Laruelle constantly gives pre-eminence to science over philosophy as that thought in accordance with the Real. This pre-eminence Laruelleans cope by just denying that he is scientistic, but such glib denialism is not to be taken seriously. Even Laruelle admits to having fallen into scientistic sufficiency.

Scientism is not tied in any essential way to verificationism or more generally to positivism, but is characterised by the excessive valuation of, or the primacy given to, science. Laruelle acknowledges the problem, and continues to struggle against this primacy in his own work. Despite this admission, I think that Laruelle still fails to escape scientism. This is also  Deleuze and Guattari’s conclusion.

In his passage from non-philosophy to non-standard philosophy Laruelle proposes what he hopes to be a non-scientistic quantum thought, as it is an appeal to quantum concepts relieved of the principle of mathematical sufficiency.

Laruelleans typically deny that Laruelle is guilty of scientism, despite it appearing on virtually every page he wrote. Given the glaring failure of this denialism they then fall back on the claim that scientism is not a valid conceptual term, but just an “accusation”. If the word means nothing, then Laruelle can’t be validly subsumed under its (absent) extension.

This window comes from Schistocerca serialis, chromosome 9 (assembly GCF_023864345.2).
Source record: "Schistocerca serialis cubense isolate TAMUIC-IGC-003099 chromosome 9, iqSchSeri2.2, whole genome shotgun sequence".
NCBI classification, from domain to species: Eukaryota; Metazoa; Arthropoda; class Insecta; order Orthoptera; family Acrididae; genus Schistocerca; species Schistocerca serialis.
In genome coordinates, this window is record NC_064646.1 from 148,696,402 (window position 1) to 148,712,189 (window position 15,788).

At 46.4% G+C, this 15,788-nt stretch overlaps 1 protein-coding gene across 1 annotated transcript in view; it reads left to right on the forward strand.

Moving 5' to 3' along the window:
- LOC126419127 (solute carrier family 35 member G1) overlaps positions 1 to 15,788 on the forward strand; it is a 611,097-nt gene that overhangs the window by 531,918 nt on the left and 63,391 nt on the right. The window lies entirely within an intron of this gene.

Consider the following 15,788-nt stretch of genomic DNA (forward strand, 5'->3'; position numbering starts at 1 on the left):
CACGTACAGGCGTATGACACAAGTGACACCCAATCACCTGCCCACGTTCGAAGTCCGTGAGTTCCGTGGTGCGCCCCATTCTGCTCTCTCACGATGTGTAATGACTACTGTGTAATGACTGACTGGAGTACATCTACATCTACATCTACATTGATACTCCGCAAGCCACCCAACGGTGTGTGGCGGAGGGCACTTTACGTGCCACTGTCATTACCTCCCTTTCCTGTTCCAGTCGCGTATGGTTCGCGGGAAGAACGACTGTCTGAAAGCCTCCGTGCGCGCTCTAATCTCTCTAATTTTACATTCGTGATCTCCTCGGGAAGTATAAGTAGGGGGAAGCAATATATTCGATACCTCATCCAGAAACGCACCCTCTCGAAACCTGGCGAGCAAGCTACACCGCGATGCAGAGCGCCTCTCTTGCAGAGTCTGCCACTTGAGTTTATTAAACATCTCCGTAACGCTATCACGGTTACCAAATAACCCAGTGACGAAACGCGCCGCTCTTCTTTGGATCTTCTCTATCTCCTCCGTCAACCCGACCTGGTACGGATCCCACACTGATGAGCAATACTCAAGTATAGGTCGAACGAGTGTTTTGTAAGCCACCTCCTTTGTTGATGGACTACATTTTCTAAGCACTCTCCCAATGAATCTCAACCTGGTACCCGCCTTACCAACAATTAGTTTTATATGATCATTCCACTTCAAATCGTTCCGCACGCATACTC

I have never seen any Laruellean respond to this objection of scientism, except by bluff and denial. This is because the Anglophone interpretations of Laruelle fall victim to the suture of (non-)philosophy to one of its conditions.


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  1. landzek says:

    Lol. the problem with being a NP-er. Is if I ask you to tell me what Laruelle is talking about, they will inevitably have to stop paraphrasing at some point and merely repeat verbatim his sentences. Since they have no real way of paraphrasing what he is saying and still mean the same thing. Perhaps it is this condensation of meaning that deserves the name ‘science’, as well as the basis from which a quantum move is deserved.


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